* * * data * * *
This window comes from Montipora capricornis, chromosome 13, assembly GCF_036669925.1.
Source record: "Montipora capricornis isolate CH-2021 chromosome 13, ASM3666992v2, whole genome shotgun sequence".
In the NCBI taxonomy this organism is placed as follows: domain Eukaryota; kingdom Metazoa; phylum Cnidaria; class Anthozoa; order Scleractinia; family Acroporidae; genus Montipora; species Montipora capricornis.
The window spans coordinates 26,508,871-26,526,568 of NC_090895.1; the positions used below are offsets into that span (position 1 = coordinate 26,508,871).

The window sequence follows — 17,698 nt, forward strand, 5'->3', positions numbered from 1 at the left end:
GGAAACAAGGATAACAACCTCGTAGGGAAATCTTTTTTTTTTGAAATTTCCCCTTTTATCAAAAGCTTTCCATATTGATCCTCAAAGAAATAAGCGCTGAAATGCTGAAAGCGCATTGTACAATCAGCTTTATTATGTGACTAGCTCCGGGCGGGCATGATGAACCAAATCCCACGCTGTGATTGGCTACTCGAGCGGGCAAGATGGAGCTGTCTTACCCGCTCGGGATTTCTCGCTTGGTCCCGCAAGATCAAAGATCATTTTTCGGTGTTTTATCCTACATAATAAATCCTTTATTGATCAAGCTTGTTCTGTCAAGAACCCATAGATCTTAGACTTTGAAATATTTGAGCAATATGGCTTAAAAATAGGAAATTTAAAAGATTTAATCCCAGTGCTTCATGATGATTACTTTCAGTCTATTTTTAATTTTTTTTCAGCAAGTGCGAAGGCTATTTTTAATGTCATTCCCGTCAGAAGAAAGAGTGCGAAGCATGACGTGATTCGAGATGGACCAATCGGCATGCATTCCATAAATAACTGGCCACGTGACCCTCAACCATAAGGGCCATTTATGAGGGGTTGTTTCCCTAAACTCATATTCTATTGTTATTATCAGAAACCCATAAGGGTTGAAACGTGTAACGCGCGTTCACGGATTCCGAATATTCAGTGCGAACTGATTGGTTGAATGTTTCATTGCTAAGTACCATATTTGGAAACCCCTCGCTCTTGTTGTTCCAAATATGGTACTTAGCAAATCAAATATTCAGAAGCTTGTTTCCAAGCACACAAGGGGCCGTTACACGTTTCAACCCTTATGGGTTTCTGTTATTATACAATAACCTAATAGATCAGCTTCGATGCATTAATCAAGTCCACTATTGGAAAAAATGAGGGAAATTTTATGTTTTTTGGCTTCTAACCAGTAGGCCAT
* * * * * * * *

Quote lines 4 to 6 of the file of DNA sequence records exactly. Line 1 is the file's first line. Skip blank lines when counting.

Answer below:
The window spans coordinates 26,508,871-26,526,568 of NC_090895.1; the positions used below are offsets into that span (position 1 = coordinate 26,508,871).

The window sequence follows — 17,698 nt, forward strand, 5'->3', positions numbered from 1 at the left end:
GGAAACAAGGATAACAACCTCGTAGGGAAATCTTTTTTTTTTGAAATTTCCCCTTTTATCAAAAGCTTTCCATATTGATCCTCAAAGAAATAAGCGCTGAAATGCTGAAAGCGCATTGTACAATCAGCTTTATTATGTGACTAGCTCCGGGCGGGCATGATGAACCAAATCCCACGCTGTGATTGGCTACTCGAGCGGGCAAGATGGAGCTGTCTTACCCGCTCGGGATTTCTCGCTTGGTCCCGCAAGATCAAAGATCATTTTTCGGTGTTTTATCCTACATAATAAATCCTTTATTGATCAAGCTTGTTCTGTCAAGAACCCATAGATCTTAGACTTTGAAATATTTGAGCAATATGGCTTAAAAATAGGAAATTTAAAAGATTTAATCCCAGTGCTTCATGATGATTACTTTCAGTCTATTTTTAATTTTTTTTCAGCAAGTGCGAAGGCTATTTTTAATGTCATTCCCGTCAGAAGAAAGAGTGCGAAGCATGACGTGATTCGAGATGGACCAATCGGCATGCATTCCATAAATAACTGGCCACGTGACCCTCAACCATAAGGGCCATTTATGAGGGGTTGTTTCCCTAAACTCATATTCTATTGTTATTATCAGAAACCCATAAGGGTTGAAACGTGTAACGCGCGTTCACGGATTCCGAATATTCAGTGCGAACTGATTGGTTGAATGTTTCATTGCTAAGTACCATATTTGGAAACCCCTCGCTCTTGTTGTTCCAAATATGGTACTTAGCAAATCAAATATTCAGAAGCTTGTTTCCAAGCACACAAGGGGCCGTTACACGTTTCAACCCTTATGGGTTTCTGTTATTATACAATAACCTAATAGATCAGCTTCGATGCATTAATCAAGTCCACTATTGGAAAAAATGAGGGAAATTTTATGTTTTTTGGCTTCTAACCAGTAGGCCAT